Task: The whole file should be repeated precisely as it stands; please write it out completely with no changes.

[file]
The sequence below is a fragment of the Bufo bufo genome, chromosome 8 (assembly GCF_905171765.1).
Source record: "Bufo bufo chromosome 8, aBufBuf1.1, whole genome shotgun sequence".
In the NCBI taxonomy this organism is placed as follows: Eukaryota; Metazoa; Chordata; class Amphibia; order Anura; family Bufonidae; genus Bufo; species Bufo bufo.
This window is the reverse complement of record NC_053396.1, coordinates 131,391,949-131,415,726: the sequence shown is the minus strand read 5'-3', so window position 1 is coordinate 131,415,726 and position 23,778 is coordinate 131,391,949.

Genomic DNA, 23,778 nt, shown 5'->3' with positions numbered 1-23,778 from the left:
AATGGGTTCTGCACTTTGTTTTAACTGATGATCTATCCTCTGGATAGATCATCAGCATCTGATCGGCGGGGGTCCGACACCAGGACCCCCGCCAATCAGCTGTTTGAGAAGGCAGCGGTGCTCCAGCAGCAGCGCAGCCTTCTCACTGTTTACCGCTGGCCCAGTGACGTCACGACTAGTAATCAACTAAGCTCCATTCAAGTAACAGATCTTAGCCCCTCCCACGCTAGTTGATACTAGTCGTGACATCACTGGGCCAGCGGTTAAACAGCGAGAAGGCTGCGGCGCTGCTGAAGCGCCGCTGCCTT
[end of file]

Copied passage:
The sequence below is a fragment of the Bufo bufo genome, chromosome 8 (assembly GCF_905171765.1).
Source record: "Bufo bufo chromosome 8, aBufBuf1.1, whole genome shotgun sequence".
In the NCBI taxonomy this organism is placed as follows: Eukaryota; Metazoa; Chordata; class Amphibia; order Anura; family Bufonidae; genus Bufo; species Bufo bufo.
This window is the reverse complement of record NC_053396.1, coordinates 131,391,949-131,415,726: the sequence shown is the minus strand read 5'-3', so window position 1 is coordinate 131,415,726 and position 23,778 is coordinate 131,391,949.

Genomic DNA, 23,778 nt, shown 5'->3' with positions numbered 1-23,778 from the left:
AATGGGTTCTGCACTTTGTTTTAACTGATGATCTATCCTCTGGATAGATCATCAGCATCTGATCGGCGGGGGTCCGACACCAGGACCCCCGCCAATCAGCTGTTTGAGAAGGCAGCGGTGCTCCAGCAGCAGCGCAGCCTTCTCACTGTTTACCGCTGGCCCAGTGACGTCACGACTAGTAATCAACTAAGCTCCATTCAAGTAACAGATCTTAGCCCCTCCCACGCTAGTTGATACTAGTCGTGACATCACTGGGCCAGCGGTTAAACAGCGAGAAGGCTGCGGCGCTGCTGAAGCGCCGCTGCCTT